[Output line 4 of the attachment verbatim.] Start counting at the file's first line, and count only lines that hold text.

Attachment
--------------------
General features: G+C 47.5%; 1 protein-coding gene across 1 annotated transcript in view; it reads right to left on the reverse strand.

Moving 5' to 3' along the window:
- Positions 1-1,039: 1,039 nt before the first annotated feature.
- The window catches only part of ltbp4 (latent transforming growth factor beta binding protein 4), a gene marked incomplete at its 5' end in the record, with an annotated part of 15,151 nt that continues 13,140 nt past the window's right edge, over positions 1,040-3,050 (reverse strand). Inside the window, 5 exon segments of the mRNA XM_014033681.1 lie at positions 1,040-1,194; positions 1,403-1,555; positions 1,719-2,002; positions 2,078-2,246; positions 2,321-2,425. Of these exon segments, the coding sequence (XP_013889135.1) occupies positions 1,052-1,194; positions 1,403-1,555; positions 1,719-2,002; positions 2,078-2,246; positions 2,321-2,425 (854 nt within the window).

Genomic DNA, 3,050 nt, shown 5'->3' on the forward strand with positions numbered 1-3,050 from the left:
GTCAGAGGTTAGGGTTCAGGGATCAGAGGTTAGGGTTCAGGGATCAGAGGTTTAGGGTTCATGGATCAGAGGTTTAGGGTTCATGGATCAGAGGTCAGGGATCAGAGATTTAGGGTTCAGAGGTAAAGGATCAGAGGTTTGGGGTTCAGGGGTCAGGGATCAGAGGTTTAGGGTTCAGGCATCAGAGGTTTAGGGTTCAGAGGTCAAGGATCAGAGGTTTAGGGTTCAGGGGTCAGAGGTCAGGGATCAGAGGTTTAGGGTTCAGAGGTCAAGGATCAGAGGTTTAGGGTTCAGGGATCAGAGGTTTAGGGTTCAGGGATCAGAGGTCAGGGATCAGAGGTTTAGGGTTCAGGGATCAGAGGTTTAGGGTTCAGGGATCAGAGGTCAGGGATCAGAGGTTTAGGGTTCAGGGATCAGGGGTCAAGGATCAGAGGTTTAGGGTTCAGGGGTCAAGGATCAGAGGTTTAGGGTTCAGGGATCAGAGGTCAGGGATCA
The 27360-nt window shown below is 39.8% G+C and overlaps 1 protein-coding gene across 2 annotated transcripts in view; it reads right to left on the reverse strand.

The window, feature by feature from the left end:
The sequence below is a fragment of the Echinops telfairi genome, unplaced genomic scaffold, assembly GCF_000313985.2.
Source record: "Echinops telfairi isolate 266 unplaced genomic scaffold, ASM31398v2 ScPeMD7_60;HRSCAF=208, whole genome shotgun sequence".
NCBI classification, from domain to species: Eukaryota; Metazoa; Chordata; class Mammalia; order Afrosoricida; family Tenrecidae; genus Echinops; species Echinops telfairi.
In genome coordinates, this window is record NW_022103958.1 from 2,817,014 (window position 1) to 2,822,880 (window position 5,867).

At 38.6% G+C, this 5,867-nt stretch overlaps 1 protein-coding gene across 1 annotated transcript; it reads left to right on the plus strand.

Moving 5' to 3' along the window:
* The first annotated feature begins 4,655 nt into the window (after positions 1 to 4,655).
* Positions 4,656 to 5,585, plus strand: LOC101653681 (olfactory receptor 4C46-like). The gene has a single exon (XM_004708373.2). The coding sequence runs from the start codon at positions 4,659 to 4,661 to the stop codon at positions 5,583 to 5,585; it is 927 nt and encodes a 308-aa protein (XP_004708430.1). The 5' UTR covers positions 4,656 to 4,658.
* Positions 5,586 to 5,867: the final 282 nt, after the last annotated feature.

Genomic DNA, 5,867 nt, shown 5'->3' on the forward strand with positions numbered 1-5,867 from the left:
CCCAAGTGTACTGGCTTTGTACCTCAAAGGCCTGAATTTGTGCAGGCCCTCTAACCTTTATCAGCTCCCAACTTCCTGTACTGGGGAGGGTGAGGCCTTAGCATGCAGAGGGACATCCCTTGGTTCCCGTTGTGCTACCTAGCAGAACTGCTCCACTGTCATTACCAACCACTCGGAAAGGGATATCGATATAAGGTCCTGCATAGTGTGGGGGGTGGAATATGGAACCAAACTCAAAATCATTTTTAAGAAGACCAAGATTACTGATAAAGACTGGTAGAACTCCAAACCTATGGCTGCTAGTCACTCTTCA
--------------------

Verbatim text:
- The window catches only part of ltbp4 (latent transforming growth factor beta binding protein 4), a gene marked incomplete at its 5' end in the record, with an annotated part of 15,151 nt that continues 13,140 nt past the window's right edge, over positions 1,040-3,050 (reverse strand). Inside the window, 5 exon segments of the mRNA XM_014033681.1 lie at positions 1,040-1,194; positions 1,403-1,555; positions 1,719-2,002; positions 2,078-2,246; positions 2,321-2,425. Of these exon segments, the coding sequence (XP_013889135.1) occupies positions 1,052-1,194; positions 1,403-1,555; positions 1,719-2,002; positions 2,078-2,246; positions 2,321-2,425 (854 nt within the window).